United States District Court, D. Nevada
Gloria-M. Navarro, Chief Judge United States District Court
before the Court is the Report and Recommendation, (ECF No.
81), entered by the Honorable Magistrate Judge Nancy J. Koppe
on December 27, 2016, denying the Motion to Dismiss, (ECF No.
32), filed by Defendant Edwin Fujinaga
(“Fujinaga”). Fujinaga timely filed his
Objection, (ECF No. 71), and the Government filed a Response,
(ECF No. 72).
8, 2015, a grand jury returned an Indictment for Fujinaga,
Junzo Suzuki (“J. Suzuki”), and Paul Suzuki
(“P. Suzuki”) (collectively
“Defendants”). (Indictment (“Ind.”)
at 1-2, ECF No. 1). Defendants were indicted for owning and
operating MRI International Inc. (“MRI”), a
Nevada Limited Liability Corporation in Las Vegas, Nevada.
(Ind. ¶ 4). Fujinaga was the president, chief executive
officer, and sole owner of MRI. (Id.). J. Suzuki was
the executive vice president and P. Suzuki was the general
manager of MRI's Japanese operations. (Id.).
2009 to 2013, Defendants advertised that MRI was engaged in
the business of purchasing medical accounts receivable
(“MARS”). (Id. ¶ 6). MARS are
accounts with debts that medical patients owe to doctors or
hospitals that provided the patients services. (See
id.). MRI advertised itself as a company that bought
MARS at a discounted rate and then was able to collect fully
on the account in order to make a profit. (Id.). The
profit was allegedly derived from the difference of how much
was owed on the account and the amount that the MARS was
purchased for. (Id.). MRI advertised that it was
able to make this profit through its “purportedly
superior collections capability.” (Id.).
MRI made its profit by soliciting investments through
offering Certificates of Investment
(“Certificates”). (Id. ¶ 7). These
Certificates claimed to provide investors with a consistent
and predictable return through the profit from the MARS.
(Id.). The Certificates were marketed
“primarily, if not exclusively” to Japanese
citizens through MRI's center in Tokyo. (Id.
¶ 7). The Certificates were advertised seemingly as a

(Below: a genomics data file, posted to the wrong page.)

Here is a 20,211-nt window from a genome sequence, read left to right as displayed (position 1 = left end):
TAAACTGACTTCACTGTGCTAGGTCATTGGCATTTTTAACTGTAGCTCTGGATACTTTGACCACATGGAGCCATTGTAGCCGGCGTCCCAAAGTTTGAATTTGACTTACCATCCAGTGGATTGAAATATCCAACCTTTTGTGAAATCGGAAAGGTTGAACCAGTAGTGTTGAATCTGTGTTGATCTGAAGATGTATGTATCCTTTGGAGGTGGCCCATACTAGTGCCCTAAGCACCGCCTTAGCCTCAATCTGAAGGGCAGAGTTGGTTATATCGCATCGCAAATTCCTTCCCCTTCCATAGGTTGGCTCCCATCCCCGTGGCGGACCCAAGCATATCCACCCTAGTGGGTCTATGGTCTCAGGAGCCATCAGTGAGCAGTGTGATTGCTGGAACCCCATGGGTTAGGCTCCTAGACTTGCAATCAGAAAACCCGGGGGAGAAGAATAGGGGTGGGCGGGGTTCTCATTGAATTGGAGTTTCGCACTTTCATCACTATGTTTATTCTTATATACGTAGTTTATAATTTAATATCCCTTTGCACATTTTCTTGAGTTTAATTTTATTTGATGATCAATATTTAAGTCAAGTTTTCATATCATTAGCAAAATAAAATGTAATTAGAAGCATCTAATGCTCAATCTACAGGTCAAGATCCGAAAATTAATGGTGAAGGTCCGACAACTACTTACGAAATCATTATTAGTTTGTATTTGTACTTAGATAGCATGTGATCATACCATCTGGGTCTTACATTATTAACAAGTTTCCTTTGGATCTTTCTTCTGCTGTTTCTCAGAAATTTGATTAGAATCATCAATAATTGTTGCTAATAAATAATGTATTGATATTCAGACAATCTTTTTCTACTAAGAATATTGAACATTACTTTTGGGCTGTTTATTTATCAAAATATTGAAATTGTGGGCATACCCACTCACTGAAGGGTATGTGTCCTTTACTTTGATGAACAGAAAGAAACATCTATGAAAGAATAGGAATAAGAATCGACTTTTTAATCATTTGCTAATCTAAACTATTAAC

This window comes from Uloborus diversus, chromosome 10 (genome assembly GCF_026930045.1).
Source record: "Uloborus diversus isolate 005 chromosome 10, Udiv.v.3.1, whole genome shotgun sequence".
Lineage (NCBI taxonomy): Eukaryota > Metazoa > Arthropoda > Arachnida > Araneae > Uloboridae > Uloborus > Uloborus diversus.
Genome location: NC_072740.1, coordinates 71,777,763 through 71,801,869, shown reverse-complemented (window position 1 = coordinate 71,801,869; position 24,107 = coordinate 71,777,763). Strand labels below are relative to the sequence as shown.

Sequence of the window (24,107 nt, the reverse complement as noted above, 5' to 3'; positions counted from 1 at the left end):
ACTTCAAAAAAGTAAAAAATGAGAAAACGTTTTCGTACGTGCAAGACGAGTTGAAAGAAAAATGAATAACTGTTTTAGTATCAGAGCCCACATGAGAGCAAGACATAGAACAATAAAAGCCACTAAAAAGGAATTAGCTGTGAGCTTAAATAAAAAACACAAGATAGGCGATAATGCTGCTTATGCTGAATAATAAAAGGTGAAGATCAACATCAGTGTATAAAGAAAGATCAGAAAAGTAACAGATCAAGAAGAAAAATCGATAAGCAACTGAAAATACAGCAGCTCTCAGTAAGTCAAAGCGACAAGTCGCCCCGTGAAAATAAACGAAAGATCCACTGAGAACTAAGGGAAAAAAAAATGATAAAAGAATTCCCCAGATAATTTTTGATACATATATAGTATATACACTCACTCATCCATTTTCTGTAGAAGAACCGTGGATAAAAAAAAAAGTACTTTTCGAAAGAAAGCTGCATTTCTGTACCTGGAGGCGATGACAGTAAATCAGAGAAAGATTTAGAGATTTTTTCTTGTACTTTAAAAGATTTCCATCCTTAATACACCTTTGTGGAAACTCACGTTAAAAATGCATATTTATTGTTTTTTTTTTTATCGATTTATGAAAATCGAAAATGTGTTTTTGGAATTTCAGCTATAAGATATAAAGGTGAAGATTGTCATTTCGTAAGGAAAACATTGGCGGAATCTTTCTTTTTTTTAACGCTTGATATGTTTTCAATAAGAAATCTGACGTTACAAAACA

bond with payments, a principal, and a maturity date.
(Id.). Once the Certificates reached their maturity
date, investors were allowed to either reinvest into a new
Certificate, or receive cash payment of the amount they were
due. (Id.). However, because Defendants never
actually invested in MARS, they used the money solicited from
the new investors' Certificates to pay the prior
investors' maturing investments. (Id. ¶ 9).
acquired these investors by “knowingly publishing,
mailing, distributing, and transmitting promotional materials
that falsely represented that MRI would use any money
invested in the Certificates exclusively to purchase
MARS.” (Id. ¶ 8). Defendants also
advertised to investors that nobody from MRI, or anyone else,
was able to expend investment money for any purpose other
than the purchase of MARS. (Id.). However,
Defendants “regularly expended investor money for
things other than purchasing MARS, ” such as
“paying themselves sales commissions, subsidizing
gambling habits, paying for personal travel by private jet,
and other personal expenses.” (Id. ¶ 10).
Fujinaga was charged in the Indictment with: counts one
through eight in violation of 18 U.S.C. § 1341 Mail
Fraud; counts nine through seventeen in violation of 18
U.S.C. § 1343 Wire Fraud; and counts eighteen through
twenty in violation of 18 U.S.C. § 1957 Monetary
Transactions in property derived from specified unlawful
activity. (See generally id.).
Motion to Dismiss, Fujinaga seeks to dismiss counts one
through twenty of his Indictment and the forfeiture
allegations one through three because “such counts are
impermissibly vague and deprives [sic] [ ] Fujinaga of a
critical constitutional protection.” (Mot. to Dismiss
(“MTD”) 2:7-11, ECF No. 32). Alternatively, if
the Court finds that the counts are sufficient, Fujinaga asks
the Court for a bill of particulars identifying, inter
alia, “[t]he basis for the allegation that the
scheme or artifice to defraud began [ ] from at least 2009
and continuing until at least in or about April 2013.”
(Id. 7:6- 10).
Report and Recommendation, Judge Koppe found that
“[a]pplying well-established law, the Court examined
counts one through twenty of the [I]ndictment in their
entirety, and found that each count is sufficient.” (R.
& R. 6:20-21, ECF No. 70). Moreover, Judge Koppe found
that “the forfeiture allegations properly seek
forfeiture of the amount of money alleged in the entire
alleged scheme rather than the amount alleged in the
substantive counts.” (Id. 8:16-18). Regarding
the bill of particulars, Judge Koppe found that “the
categories of information requested by [Fujinaga] far exceed
the purpose of a bill of particulars” and “the
language of the [I]ndictment is clear, and when read as a
whole sufficiently informs [Fujinaga] of the charges against
him.” (Id. 11:1-4). As such, Judge Koppe
recommended denying Fujinaga's Motion to Dismiss the
Indictment. (Id. 11:8-10).
may file specific written objections to the findings and
recommendations of a United States Magistrate Judge made
pursuant to Local Rule IB 1-4. 28 U.S.C. § 636(b)(1)(B);
D. Nev. R. IB 3-2. Upon the filing of such objections, the
Court must make a de novo determination of those portions of
the Report to which objections are made. Id. The
Court may accept, reject, or modify, in whole or in part, the
findings or recommendations made by the Magistrate Judge. 28
U.S.C. § 636(b)(1); D. Nev. IB 3-2(b).
asserts two objections to Judge Koppe's Report and
Recommendation denying the Motion to Dismiss. (See
Obj., ECF No. 71). First, Fujinaga asserts that none of the
counts in the indictment are sufficiently pled. (Id.
3:9-5:26). Second, Fujinaga asserts that even if the counts
are sufficiently pled, he is still ...